What Employers should do

Expect Safe Driving

Ensure all staff, including senior managers and line managers, understand that the organisation expects everyone who drives for work to prioritise safe driving for their own and others’ benefit.

Consult Staff

Ensure that staff and/or their safety representatives are fully consulted about the organisation’s policy on mobile phones and driving. This should be reviewed periodically in joint health and safety committee meetings.

Raise Awareness

As a part of recruitment, training, and staff appraisal, remind drivers and line managers about:

  • The dangers of using a hand-held or hands-free mobile phone while driving.
  • The organisation’s policy on mobile phone use.
  • The importance of letting calls go to voicemail or switching off while driving, and stopping in a safe place to check messages or allowing a passenger to use the phone.
  • How good communication can be maintained without using a phone while driving.
  • The importance of line managers not expecting staff to make or receive calls when driving.
  • The legal, financial, and bad reputational consequences that could result from using a mobile phone while driving.

Avoid Using a Mobile Phone 

Emphasise that staff should never make or receive calls, send or read texts or emails, or surf the internet on a mobile phone or any similar device while driving.

Lead by Example

Senior managers, from the head of the organisation down, should be lead by personal example by not using a mobile phone while they are driving themselves.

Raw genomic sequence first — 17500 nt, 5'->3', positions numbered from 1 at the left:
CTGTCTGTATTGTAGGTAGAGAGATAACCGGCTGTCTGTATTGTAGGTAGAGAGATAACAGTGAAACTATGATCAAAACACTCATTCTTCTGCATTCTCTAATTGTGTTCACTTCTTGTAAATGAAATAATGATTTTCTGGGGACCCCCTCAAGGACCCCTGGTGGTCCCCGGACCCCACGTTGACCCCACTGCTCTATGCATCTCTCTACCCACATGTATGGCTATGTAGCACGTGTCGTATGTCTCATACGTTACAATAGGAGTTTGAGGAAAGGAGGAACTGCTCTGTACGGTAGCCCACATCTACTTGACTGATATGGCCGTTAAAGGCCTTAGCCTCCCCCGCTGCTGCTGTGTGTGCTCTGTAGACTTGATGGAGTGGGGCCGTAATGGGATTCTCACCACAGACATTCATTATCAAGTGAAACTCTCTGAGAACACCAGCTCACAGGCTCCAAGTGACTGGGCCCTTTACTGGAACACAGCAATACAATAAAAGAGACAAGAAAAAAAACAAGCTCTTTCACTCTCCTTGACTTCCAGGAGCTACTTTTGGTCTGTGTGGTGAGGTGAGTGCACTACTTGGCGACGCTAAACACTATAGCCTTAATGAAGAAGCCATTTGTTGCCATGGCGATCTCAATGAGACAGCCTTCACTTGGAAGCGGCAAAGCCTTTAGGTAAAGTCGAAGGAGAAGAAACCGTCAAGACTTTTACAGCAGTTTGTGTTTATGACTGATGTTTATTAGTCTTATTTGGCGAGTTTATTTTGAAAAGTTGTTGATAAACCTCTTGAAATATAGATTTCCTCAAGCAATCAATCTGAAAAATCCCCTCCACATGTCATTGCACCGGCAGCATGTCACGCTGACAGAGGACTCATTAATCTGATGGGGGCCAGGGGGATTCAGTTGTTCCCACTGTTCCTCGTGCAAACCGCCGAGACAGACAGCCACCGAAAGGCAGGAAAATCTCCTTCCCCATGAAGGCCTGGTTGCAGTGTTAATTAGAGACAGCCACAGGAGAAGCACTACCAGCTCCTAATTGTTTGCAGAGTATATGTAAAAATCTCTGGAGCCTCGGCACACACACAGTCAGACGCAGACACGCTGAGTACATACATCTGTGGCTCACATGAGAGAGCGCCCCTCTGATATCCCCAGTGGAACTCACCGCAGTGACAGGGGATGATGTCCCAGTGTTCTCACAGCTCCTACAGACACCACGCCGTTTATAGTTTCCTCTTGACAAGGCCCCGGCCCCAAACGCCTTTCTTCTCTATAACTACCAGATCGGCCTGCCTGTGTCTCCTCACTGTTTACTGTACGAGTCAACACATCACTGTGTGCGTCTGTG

Plan Safer Journeys

Ensure that journey plans include time and places to stop for rest, refreshment, and to check messages and return calls.

Review Work Practices

Review work practices to ensure they do not pressure or encourage staff into making or receiving calls while driving.

Record and Investigate Crashes and Incidents

Require staff who involved in any crash or damage only incident while driving for work (in their own, hired, or company vehicle) to report this to their line manager. Check if the driver was using a mobile phone and take necessary action to prevent repeat occurrences. If the company provides the phone, check against the phone bill.

Provide Training

Interview staff identified as using a phone while driving or involved in a car crash to gather details and identify lessons learned. Consider if additional driving training would help.

Liaise with the Police 

Make it clear to staff that the organisation will cooperate with police inquiries following a crash. Supply all relevant information on the employee to whom the vehicle is allocated or anyone else driving at the time.

Monitor Compliance

Recent surveys spotted around 3% of car drivers and 5% of van and lorry drivers use either a hand-held or hands-free phone. Encourage drivers to raise concerns with their line managers and encourage line managers and ensure positive responses. This helps identify and manage factors that contributing to phone use. Staff should be encouraged to report any pressure from managers or customers to use a phone while driving. Note that that some staff, especially younger or newer employees, may not feel comfortable raising concerns for fear of impcating their relationship with the company or manager.